UNCG Campus Weekly

Campus Weekly is published each Wednesday when classes are in session. In the summer, it is published biweekly.

Sacrifice and service during WWI at UNCG

In World War I, the students of State Normal & Industrial College (UNCG) were immersed in the war effort. As Campus Weekly has noted, the campus hosted a big war bonds rally featuring Charlie Chaplin. But that was just the tip of the iceberg.

Kathelene Smith, artifacts, textiles and digital projects archivist, says the students at the women’s college did a lot – and they wanted to leave for posterity what they had done. The Martha Blakeney Hodges Special Collections and University Archives preserves much of that material – from scrapbooks and photographs to letters and booklets.

The university has even preserved uniforms belonging to the campus’ second physician, Dr. Anna Gove, who volunteered for the Red Cross to help the orphans of war-ravaged France.

Smith and Beth Ann Koelsch, curator of the Betty H. Carter Women Veterans Collection, have taught about these sacrifices and initiatives in sessions for Dr. Paul Mazgaj‘s “History of World War I” class. They utilize UNCG’s World War I era history to help students learn to use archives and primary sources in a hands-on way. Koelsch finds Gove’s story particularly interesting.

Women doctors were not allowed to join the Army Medical Corps, Koelsch explains, so some joined the American Red Cross and then attach themselves unofficially to the Army Nurse Corps, which is what Gove did. “Gove was an amazing woman,” she says.

The students on this campus during WWI were patriotic and proud, Smith says, as they looked far beyond themselves.

Inspired by Gove, they formed a campus branch of the Red Cross Auxiliary, Smith notes. They knitted and sewed and created lots of bandaging.

The literary societies chose to forego their big banquets, using that money for the war effort. They took what they would have spent on dresses, and donated that.

Students established the “campus guard” to keep the grounds in good shape, freeing up men for farm work labor or service overseas.

Some student “carpenterettes” built a YWCA hut in Peabody Park. It was used by students for decades.

Ten student ‘farmerettes” worked a city-owned farm on the edge of the city. They grew and canned thousands of gallons of tomatoes and beans, Smith says.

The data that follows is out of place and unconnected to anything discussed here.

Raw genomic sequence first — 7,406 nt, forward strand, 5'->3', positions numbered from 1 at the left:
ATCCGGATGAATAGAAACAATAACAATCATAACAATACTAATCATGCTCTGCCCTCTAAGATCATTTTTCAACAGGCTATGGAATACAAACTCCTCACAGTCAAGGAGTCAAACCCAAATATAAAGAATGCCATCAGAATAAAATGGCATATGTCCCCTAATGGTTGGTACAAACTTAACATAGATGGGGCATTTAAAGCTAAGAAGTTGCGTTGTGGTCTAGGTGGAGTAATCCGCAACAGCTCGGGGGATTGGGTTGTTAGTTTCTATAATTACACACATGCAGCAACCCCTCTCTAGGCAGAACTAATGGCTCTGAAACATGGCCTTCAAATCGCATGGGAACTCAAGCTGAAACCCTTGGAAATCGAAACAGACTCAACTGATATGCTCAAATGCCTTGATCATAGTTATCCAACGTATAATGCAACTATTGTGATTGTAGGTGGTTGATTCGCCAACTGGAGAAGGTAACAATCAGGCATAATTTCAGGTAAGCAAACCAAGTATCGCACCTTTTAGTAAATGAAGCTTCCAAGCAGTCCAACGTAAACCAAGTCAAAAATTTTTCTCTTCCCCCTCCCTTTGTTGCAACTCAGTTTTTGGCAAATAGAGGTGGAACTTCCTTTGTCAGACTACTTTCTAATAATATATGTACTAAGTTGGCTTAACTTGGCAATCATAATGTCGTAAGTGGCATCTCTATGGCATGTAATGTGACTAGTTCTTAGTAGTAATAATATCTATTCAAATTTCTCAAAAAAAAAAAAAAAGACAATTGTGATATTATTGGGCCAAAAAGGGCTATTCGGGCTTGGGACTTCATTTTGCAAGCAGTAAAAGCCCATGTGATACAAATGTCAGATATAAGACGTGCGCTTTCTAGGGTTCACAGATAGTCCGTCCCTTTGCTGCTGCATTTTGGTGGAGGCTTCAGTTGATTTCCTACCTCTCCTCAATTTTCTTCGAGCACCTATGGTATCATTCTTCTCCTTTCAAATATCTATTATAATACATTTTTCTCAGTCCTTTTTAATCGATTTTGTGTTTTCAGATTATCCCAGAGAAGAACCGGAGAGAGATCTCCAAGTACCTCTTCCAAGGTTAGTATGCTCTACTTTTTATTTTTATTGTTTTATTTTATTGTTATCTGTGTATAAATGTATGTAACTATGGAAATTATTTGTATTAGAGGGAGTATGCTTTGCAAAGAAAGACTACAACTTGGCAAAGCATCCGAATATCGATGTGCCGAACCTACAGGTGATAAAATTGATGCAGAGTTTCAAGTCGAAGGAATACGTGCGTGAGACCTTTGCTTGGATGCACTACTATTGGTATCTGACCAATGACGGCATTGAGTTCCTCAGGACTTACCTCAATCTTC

“Food conservation was vital,” Smith explains. This type of effort on the homefront was known as “the second line of defense.”

In outreach to the community, faculty – in an effort led by President Julius Foust and faculty member Minnie Lou Jamison – taught courses on such topics as how to conserve meat, how to make use of substitutes for things such as sugar, etc.

Jamison even built a community dryer on campus, for drying fruits and vegetables, a 1918 Alumnae News notes. The college reached out to the Women’s Defense League of Guilford County, so they could make use of it, she adds.

Various speakers were invited to campus, University Archivist Erin Lawrimore notes. One student cited in Foust’s unpublished memoir noted a few: “Capt. Fallon, the fiery little Irish officer with part of a hand blown away at Gallipoli; the tall, handsome French officer who told grand spy stories; Charlie Chaplin, trailed by a battalion of small boys, selling Liberty Bonds on the campus.”

The students bought these Liberty Bonds. They observed Meatless Tuesdays and Wheatless Wednesdays, to help the United States save food. They donated to the war “friendship fund.”

It was a time of overt patriotism and sacrifice. “They were proud of it,” Smith explains. “Our girls were contributing 100 percent to the war effort.”

In next Campus Weekly: a closer look at Charlie Chaplin’s visit to UNCG in 1918.

By Mike Harris
Visual from Pauline Green scrapbook in University Archives. On the picture’s page is written ‘Nov. 11, 1918” and the words “all for peace.” That date was Armistice Day. On that day, the students were awakened before 4 a.m. by news of peace, they celebrated at a bonfire on the hockey field, and they assembled for a parade at 9 a.m., according to the Dec. 1918 State Normal Magazine and E.A. Bowles’ “A Good Beginning.”

Earlier stories in this series:
Charlie Chaplin roused the crowds at UNCG
Buy WWI Liberty Bonds, Chaplin told 5,000 on campus